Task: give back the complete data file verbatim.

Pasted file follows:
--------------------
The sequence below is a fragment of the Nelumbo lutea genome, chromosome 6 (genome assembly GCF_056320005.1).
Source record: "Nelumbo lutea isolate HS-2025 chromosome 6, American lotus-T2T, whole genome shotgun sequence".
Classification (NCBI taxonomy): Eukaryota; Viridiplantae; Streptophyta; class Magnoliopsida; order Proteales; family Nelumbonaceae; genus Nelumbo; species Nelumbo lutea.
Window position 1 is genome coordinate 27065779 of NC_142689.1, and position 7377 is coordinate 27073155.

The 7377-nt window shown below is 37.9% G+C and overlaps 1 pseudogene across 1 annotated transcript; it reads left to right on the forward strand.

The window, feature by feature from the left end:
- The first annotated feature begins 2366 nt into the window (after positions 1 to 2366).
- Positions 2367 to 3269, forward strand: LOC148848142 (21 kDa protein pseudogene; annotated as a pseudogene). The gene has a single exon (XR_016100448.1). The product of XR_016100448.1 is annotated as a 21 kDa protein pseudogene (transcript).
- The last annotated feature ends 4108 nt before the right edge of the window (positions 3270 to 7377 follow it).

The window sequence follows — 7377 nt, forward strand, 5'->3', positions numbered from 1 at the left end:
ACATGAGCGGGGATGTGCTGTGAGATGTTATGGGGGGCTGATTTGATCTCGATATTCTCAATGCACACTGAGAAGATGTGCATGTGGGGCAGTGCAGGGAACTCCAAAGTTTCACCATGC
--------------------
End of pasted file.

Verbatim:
The sequence below is a fragment of the Nelumbo lutea genome, chromosome 6 (genome assembly GCF_056320005.1).
Source record: "Nelumbo lutea isolate HS-2025 chromosome 6, American lotus-T2T, whole genome shotgun sequence".
Classification (NCBI taxonomy): Eukaryota; Viridiplantae; Streptophyta; class Magnoliopsida; order Proteales; family Nelumbonaceae; genus Nelumbo; species Nelumbo lutea.
Window position 1 is genome coordinate 27065779 of NC_142689.1, and position 7377 is coordinate 27073155.

The 7377-nt window shown below is 37.9% G+C and overlaps 1 pseudogene across 1 annotated transcript; it reads left to right on the forward strand.

The window, feature by feature from the left end:
- The first annotated feature begins 2366 nt into the window (after positions 1 to 2366).
- Positions 2367 to 3269, forward strand: LOC148848142 (21 kDa protein pseudogene; annotated as a pseudogene). The gene has a single exon (XR_016100448.1). The product of XR_016100448.1 is annotated as a 21 kDa protein pseudogene (transcript).
- The last annotated feature ends 4108 nt before the right edge of the window (positions 3270 to 7377 follow it).

The window sequence follows — 7377 nt, forward strand, 5'->3', positions numbered from 1 at the left end:
ACATGAGCGGGGATGTGCTGTGAGATGTTATGGGGGGCTGATTTGATCTCGATATTCTCAATGCACACTGAGAAGATGTGCATGTGGGGCAGTGCAGGGAACTCCAAAGTTTCACCATGC